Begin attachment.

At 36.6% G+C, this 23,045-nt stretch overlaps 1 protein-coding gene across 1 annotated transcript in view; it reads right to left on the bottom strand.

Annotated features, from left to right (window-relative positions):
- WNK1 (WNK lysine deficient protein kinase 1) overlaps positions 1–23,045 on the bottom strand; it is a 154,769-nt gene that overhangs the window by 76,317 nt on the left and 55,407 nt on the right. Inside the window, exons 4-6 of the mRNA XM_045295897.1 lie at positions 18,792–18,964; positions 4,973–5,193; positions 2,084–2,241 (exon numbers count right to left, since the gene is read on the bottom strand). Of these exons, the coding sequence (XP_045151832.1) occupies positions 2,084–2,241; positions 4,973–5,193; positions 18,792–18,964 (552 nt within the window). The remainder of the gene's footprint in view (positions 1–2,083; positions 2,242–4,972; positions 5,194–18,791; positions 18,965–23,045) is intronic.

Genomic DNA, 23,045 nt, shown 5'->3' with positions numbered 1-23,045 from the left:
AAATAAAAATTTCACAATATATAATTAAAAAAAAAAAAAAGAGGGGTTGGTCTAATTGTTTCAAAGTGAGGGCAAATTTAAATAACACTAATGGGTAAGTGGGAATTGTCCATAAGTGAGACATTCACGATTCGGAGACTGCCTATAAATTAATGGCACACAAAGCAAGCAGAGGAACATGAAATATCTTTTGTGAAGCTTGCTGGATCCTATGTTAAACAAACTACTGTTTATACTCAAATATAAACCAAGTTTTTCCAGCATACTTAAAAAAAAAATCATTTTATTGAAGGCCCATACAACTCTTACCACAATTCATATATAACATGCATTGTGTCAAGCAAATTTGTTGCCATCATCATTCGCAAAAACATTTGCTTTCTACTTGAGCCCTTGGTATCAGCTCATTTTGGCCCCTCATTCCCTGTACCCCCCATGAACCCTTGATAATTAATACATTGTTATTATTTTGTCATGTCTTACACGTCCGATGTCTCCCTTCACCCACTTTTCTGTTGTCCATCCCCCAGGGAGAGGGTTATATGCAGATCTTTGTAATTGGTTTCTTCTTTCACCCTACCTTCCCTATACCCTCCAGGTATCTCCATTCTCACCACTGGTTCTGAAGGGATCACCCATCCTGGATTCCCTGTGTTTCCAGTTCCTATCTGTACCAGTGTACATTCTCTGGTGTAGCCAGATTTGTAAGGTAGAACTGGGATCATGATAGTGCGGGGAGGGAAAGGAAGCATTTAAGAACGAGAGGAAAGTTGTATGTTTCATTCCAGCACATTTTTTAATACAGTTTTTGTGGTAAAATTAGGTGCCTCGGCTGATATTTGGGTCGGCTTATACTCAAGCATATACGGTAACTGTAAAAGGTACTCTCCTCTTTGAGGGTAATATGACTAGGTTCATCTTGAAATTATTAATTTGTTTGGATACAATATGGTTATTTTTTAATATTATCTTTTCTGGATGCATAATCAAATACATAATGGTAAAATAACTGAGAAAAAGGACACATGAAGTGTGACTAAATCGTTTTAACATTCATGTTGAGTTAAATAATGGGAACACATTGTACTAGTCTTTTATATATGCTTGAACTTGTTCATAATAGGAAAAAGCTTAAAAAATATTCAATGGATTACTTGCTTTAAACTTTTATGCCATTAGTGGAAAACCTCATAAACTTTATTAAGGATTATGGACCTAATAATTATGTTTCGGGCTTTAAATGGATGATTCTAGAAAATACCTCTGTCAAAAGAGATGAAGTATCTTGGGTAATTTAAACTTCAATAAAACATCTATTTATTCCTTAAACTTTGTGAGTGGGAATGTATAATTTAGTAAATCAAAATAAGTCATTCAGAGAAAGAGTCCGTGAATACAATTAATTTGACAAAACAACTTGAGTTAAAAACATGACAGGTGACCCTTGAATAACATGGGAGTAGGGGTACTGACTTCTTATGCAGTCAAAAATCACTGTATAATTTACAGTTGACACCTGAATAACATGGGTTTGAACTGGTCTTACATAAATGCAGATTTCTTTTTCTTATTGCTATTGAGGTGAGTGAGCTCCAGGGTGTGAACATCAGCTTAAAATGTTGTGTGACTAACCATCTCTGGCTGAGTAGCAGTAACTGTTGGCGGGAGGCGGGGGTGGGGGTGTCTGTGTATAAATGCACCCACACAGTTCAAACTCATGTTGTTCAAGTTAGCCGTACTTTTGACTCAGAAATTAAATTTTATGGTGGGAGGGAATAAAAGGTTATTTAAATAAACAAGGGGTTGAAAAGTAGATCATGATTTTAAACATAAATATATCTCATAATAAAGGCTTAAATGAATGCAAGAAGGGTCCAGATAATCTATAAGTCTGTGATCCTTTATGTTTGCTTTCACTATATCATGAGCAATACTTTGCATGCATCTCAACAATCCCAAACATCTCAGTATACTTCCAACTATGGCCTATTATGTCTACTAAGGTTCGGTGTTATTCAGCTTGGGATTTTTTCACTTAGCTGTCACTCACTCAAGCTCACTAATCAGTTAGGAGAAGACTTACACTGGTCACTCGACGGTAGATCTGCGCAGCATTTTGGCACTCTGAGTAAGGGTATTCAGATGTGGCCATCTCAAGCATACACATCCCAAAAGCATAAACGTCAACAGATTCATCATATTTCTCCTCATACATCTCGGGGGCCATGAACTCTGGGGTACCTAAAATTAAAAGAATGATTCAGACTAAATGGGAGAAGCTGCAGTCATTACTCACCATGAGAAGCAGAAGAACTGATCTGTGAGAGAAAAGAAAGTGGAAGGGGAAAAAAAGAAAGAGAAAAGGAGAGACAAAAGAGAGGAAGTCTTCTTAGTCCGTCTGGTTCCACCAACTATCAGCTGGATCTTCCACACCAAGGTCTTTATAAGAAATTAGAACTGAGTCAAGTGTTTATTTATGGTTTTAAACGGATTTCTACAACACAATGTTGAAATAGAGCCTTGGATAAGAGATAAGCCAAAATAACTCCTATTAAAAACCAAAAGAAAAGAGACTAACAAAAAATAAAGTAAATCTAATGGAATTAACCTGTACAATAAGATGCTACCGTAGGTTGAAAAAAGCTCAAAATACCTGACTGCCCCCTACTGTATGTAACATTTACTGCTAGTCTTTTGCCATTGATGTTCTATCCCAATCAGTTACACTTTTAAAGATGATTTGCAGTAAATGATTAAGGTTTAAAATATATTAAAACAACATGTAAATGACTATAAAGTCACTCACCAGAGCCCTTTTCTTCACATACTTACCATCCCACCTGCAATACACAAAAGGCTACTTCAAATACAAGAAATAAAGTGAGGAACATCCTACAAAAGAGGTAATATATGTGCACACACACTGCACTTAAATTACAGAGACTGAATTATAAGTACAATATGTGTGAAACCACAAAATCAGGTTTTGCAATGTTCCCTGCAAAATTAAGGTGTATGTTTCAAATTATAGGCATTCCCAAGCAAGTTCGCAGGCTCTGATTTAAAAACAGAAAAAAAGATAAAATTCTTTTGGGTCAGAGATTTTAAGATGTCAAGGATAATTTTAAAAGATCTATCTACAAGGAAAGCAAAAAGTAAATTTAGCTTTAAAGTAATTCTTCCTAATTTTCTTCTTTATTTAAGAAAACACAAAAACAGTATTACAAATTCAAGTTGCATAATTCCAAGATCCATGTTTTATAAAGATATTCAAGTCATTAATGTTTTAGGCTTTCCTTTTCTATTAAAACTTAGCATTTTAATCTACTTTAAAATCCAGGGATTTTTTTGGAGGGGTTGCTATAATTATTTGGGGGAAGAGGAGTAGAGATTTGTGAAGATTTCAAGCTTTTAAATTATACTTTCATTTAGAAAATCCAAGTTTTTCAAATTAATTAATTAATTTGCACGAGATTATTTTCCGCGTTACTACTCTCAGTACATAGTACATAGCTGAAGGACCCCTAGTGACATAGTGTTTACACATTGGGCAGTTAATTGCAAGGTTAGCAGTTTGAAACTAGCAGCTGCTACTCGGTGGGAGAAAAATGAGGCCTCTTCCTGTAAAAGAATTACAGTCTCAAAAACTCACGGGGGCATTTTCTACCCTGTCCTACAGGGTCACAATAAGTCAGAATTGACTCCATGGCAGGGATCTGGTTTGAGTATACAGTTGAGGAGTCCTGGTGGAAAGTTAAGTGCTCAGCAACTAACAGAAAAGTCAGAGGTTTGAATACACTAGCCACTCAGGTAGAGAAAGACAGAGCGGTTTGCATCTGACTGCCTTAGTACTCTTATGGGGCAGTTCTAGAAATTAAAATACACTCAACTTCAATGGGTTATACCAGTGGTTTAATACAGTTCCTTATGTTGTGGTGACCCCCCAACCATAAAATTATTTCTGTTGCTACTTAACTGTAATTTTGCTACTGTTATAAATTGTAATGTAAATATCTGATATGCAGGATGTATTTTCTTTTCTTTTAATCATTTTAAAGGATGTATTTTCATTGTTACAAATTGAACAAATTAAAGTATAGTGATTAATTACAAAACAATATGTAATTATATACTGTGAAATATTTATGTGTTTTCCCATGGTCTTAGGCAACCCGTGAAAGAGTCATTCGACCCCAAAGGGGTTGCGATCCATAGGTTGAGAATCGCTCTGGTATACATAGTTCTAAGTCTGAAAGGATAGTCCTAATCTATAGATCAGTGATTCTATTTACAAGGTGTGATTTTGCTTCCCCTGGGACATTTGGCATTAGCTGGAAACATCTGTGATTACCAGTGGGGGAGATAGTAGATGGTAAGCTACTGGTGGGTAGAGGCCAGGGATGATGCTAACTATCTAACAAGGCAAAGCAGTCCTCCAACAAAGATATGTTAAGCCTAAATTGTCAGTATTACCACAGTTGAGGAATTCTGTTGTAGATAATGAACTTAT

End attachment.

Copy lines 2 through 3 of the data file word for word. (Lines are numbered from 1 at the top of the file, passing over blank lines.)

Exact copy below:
Annotated features, from left to right (window-relative positions):
- WNK1 (WNK lysine deficient protein kinase 1) overlaps positions 1–23,045 on the bottom strand; it is a 154,769-nt gene that overhangs the window by 76,317 nt on the left and 55,407 nt on the right. Inside the window, exons 4-6 of the mRNA XM_045295897.1 lie at positions 18,792–18,964; positions 4,973–5,193; positions 2,084–2,241 (exon numbers count right to left, since the gene is read on the bottom strand). Of these exons, the coding sequence (XP_045151832.1) occupies positions 2,084–2,241; positions 4,973–5,193; positions 18,792–18,964 (552 nt within the window). The remainder of the gene's footprint in view (positions 1–2,083; positions 2,242–4,972; positions 5,194–18,791; positions 18,965–23,045) is intronic.